Ironically it was KCRW that championed Sia’s music when she didn’t even have a record out in the US – and two of the station’s staff were responsible for the Six Feet Under break that literally rescued her career. “They originally pitched it for a trailer for the fourth season, I believe. But because I was really struggling in my solo career, we gave them rights in perpetuity – which we would never do now, but it’s often normal to give the network those rights so they can reuse the song for that one thing without asking permission or letting you know when or where they’re going to use it. So they actually didn’t tell me they were using it in the final episode. It was a surprise to everybody – I woke up to ten emails about it. It was fantastic for us, it was fucking amazing, but it could have been even more amazing if we’d known about it a little bit in advance so we could have had the record out the week that aired or had some sort of press around it. But thankfully it worked out beautifully anyway; people liked it enough to wait for it and then buy it when we did get it released in the US.”
As the conversation draws to a close, Sia mentions that she’s off to see Rufus Wainwright play that evening – though she doesn’t know quite what to expect, since, as she puts it, “I don’t listen to music.” It is, needless to say, rare to hear a singer, musician or songwriter so plainly state that they’re not disciples of their own craft; surely, accepted thinking goes, one has to absorb music in order to create your own?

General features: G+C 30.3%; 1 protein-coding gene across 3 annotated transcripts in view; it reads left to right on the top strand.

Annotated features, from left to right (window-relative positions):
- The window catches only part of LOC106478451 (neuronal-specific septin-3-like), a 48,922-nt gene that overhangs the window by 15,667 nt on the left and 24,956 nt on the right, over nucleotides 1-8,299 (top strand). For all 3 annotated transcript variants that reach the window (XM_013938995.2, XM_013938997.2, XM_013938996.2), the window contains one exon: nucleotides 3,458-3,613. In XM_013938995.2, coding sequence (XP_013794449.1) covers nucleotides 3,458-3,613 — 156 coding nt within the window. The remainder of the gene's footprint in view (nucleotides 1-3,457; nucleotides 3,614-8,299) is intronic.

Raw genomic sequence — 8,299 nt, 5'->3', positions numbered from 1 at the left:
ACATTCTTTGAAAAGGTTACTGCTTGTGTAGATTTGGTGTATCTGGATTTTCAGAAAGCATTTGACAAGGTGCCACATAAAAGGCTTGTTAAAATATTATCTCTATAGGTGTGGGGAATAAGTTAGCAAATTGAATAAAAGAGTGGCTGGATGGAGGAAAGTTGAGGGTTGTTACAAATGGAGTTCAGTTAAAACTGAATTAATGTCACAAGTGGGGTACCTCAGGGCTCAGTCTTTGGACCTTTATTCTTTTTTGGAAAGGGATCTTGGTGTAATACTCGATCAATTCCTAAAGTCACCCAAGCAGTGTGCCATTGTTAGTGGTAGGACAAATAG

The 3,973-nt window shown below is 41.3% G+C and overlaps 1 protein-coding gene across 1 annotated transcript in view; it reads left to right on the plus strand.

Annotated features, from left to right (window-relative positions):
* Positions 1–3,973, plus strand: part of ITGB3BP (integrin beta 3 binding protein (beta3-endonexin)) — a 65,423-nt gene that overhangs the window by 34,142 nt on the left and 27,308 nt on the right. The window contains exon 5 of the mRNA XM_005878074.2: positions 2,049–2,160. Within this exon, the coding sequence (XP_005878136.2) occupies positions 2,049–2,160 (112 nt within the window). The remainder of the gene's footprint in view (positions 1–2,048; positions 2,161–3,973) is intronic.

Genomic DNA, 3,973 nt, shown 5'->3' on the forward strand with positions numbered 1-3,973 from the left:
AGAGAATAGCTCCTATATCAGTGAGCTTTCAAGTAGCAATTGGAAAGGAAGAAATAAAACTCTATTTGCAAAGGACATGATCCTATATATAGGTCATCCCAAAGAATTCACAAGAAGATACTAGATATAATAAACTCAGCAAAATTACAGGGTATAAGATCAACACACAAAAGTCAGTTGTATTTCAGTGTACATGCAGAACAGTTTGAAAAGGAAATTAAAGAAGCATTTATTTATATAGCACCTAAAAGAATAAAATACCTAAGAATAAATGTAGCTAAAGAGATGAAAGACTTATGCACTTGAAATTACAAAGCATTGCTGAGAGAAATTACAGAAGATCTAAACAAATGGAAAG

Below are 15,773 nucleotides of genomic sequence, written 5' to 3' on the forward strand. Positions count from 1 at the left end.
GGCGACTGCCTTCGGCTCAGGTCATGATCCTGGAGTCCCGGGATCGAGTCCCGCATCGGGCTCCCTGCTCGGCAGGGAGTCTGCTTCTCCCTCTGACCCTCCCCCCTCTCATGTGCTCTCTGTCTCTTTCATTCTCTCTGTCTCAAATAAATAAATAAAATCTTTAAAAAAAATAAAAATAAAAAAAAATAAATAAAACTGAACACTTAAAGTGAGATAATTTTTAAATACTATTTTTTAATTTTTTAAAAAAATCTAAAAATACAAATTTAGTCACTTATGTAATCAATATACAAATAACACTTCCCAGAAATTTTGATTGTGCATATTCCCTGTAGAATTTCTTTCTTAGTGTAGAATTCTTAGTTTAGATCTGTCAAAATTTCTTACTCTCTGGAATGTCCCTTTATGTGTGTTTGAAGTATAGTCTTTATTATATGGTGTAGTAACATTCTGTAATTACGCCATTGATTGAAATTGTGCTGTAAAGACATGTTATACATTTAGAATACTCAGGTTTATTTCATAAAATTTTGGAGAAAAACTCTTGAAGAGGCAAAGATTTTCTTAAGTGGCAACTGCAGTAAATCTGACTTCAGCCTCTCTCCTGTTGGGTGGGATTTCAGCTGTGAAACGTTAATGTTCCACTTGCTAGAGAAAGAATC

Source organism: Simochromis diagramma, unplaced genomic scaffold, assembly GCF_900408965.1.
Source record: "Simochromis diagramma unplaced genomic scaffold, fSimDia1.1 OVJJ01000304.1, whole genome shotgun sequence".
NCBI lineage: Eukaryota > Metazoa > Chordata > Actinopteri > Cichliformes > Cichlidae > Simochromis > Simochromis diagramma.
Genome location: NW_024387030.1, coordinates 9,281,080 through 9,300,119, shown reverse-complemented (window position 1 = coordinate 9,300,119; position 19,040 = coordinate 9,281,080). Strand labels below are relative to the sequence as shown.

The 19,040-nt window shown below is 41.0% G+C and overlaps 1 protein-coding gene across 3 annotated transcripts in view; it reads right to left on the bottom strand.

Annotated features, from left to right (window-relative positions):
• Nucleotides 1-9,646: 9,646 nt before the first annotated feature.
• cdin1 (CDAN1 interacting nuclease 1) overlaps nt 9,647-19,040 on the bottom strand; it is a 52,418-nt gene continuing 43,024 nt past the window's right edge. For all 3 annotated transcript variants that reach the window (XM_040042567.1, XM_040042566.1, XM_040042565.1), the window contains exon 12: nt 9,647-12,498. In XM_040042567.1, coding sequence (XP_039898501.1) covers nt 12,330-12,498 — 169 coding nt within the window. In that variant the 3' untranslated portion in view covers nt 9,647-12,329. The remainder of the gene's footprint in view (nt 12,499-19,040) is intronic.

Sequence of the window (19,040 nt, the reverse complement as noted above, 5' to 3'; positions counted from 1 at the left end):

Sia laughs, then pauses for a moment. “I don’t believe in that at all. I think that you should allow yourself to be an instrument, and you don’t necessarily have to buy into what it is that you create. I think everybody has a right to create and not have to buy into that which they create, or into the scene. I think god gives people a gift and they should use it. I know that my gift is to write songs and to sing them – but that doesn’t mean that I have to buy into my scene. I can buy into another scene. I’m into visual stuff. I like visual art so that’s my hobby, and my job and my gift is singing and writing songs. And I love doing that. I appreciate a good voice; I just don’t really listen to music. I can appreciate music – when I go to my friend’s house and they have a record on and it’s beautiful I can see that. But I don’t buy music and I don’t listen to it.”